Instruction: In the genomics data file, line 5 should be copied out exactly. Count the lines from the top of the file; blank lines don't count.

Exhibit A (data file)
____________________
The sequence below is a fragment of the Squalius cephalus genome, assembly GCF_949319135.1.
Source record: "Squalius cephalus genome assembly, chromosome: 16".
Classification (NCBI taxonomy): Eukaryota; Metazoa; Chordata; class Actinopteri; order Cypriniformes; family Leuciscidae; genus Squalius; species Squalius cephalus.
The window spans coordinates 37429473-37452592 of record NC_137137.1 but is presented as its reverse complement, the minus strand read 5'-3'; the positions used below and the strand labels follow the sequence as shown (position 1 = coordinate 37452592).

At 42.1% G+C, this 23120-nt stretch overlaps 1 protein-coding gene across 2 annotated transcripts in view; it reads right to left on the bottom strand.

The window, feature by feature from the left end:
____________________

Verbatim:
At 42.1% G+C, this 23120-nt stretch overlaps 1 protein-coding gene across 2 annotated transcripts in view; it reads right to left on the bottom strand.